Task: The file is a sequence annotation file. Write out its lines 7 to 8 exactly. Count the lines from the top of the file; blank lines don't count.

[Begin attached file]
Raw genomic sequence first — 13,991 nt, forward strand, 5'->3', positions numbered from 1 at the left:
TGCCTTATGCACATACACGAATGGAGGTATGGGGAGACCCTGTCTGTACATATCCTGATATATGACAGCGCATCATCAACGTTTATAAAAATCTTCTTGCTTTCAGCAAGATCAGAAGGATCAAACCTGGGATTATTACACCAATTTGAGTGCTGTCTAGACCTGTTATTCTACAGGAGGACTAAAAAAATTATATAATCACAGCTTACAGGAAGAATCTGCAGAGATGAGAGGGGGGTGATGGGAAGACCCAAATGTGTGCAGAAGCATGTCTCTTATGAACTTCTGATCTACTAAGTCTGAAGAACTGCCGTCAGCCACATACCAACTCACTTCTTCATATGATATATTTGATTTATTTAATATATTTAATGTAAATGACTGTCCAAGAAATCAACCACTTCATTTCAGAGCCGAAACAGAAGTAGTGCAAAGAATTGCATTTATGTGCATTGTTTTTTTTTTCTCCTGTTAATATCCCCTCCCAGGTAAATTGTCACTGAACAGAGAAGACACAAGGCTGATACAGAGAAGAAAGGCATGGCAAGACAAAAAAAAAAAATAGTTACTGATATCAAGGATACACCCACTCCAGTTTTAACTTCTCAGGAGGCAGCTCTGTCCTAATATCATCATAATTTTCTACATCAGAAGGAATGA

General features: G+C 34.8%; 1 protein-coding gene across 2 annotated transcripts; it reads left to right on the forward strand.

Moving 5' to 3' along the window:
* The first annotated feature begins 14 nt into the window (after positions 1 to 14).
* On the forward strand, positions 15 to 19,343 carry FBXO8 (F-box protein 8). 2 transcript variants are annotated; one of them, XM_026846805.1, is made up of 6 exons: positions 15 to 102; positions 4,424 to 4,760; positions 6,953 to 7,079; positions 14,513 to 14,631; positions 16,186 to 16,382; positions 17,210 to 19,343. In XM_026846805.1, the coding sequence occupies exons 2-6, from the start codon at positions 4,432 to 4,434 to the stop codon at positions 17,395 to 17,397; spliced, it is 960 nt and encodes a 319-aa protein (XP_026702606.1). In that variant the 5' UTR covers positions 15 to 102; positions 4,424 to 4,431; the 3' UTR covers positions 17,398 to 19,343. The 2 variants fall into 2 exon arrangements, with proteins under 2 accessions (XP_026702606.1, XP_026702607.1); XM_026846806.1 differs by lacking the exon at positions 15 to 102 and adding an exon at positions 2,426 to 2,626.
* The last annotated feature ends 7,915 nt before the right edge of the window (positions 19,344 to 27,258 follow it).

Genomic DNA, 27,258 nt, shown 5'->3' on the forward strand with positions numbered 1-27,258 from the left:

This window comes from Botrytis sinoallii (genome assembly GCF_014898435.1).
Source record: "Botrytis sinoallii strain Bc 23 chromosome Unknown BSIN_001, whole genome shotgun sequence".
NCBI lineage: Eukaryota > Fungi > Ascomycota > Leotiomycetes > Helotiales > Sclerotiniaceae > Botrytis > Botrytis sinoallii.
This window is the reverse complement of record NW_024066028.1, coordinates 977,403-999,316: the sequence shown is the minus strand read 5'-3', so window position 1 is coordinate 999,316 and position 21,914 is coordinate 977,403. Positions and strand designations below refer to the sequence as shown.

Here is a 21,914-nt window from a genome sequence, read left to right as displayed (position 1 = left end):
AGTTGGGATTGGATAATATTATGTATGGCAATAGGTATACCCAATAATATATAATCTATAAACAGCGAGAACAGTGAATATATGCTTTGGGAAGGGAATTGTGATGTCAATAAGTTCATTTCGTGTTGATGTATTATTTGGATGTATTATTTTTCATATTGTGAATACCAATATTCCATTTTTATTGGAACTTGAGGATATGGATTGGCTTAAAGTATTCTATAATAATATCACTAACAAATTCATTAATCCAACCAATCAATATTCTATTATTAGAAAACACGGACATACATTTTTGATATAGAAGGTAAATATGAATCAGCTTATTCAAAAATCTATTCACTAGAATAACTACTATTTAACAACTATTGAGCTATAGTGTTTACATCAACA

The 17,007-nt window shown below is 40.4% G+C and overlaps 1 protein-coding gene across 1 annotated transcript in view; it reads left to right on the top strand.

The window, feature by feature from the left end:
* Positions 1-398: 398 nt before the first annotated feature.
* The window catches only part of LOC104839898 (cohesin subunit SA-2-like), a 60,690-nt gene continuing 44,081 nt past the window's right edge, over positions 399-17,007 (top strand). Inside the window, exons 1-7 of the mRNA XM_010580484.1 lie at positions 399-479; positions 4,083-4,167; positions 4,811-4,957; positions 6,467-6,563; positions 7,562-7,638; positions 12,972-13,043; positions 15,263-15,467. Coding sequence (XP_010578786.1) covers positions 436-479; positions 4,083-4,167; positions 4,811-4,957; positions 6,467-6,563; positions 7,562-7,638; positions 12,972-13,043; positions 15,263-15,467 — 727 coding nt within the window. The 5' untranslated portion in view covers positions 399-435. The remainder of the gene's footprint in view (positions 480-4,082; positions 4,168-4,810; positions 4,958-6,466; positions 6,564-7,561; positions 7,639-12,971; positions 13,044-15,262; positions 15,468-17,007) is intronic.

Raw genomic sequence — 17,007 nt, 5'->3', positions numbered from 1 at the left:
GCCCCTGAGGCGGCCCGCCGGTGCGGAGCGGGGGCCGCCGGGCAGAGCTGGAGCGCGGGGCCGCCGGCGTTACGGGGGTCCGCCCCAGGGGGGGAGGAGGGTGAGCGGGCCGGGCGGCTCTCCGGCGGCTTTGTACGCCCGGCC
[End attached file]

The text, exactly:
* The last annotated feature ends 7,915 nt before the right edge of the window (positions 19,344 to 27,258 follow it).

Genomic DNA, 27,258 nt, shown 5'->3' on the forward strand with positions numbered 1-27,258 from the left: